Struck-By Injuries

Falls, electrocutions, struck-by and caught-between accidents account for the greatest number of fatalities in the construction industry. In fact, over 90 percent of all construction fatalities involve one of these four hazards. Thirty-three percent are attributed to falls, 22 percent to struck-by accidents, 18 percent to caught-between accidents and 17 percent to electrical shock. This has led OSHA in recent years to focus on these four hazards, especially when conducting onsite inspections. These hazards are often referred to in the construction industry as the “Focus Four Hazards” or the “Big Four.”

With this Toolbox Talk, we will single out the “struck-by” accidents and the hazards associated with them. It is important to know and understand how these accidents occur and what safeguards need to be in place. On a construction site, the potential is there to be struck from several angles. One of the more common struck-by hazards is being struck or run over by vehicles or equipment, especially those with obstructed rear views.

In order to prevent struck-by incidents involving vehicular traffic and construction equipment, the National Institute of Occupational Safety and Health recommends:

  • Implementing policies that require workers on foot to maintain a safe clearance from mobile equipment.
  • Requiring equipment operators to operate equipment only when pedestrians are in plain sight.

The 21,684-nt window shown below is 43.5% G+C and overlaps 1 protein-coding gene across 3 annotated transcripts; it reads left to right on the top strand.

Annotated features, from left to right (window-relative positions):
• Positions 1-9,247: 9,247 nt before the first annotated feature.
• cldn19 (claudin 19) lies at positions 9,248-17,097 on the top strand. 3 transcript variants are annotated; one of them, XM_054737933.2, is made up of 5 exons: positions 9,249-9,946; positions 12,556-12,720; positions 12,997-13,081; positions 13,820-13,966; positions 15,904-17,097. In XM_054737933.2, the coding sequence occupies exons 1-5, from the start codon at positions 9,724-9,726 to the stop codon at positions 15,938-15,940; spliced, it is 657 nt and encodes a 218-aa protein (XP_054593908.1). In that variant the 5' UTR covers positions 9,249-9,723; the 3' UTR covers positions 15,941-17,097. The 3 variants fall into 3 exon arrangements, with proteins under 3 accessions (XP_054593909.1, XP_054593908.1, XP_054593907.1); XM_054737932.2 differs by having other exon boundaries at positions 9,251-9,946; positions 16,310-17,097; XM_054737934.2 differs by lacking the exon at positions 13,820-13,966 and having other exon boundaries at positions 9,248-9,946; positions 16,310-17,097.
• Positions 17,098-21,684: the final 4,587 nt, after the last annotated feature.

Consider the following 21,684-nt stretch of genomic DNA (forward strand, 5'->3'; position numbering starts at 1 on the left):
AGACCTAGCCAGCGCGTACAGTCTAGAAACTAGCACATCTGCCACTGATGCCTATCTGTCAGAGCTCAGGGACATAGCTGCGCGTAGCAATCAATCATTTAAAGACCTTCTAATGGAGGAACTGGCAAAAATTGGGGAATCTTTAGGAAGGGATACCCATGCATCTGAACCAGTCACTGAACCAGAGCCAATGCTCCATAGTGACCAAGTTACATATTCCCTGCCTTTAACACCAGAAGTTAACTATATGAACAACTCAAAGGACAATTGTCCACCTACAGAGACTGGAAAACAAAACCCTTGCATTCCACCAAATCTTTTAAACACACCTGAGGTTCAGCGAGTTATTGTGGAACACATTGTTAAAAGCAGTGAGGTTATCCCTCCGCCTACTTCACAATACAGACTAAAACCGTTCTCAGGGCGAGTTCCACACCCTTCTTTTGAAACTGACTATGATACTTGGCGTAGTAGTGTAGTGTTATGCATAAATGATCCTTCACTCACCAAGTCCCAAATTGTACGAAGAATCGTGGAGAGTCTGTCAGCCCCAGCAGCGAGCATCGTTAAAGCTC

• Instructing workers on foot to approach construction equipment only when the operator recognizes their need to approach and assures them that it is okay to approach.
  • Requiring all workers to wear high-visibility clothing at all times while on the job site.

Construction vehicles and equipment are not the only potential sources of struck-by hazards. There are many occasions when workers are exposed to overhead hazards such as tools, materials and other objects that can be dropped or released and strike a worker. Two practices to put in place that will help to avoid these types of injuries are:

  • Pre-planning routes for suspended loads to ensure that no employee is required to work directly below a load. This is a practice that should always be used. Some have even chosen to hoist materials via crane or derrick before a shift begins to minimize the number of personnel working in the area.
  • Using toeboards and screens to prevent objects from falling on individuals at a lower level.

Safety is recognizing potential hazards, and putting controls in place to avoid injuries. If we follow some basic precautions, we can prevent struck-by injuries from occurring.

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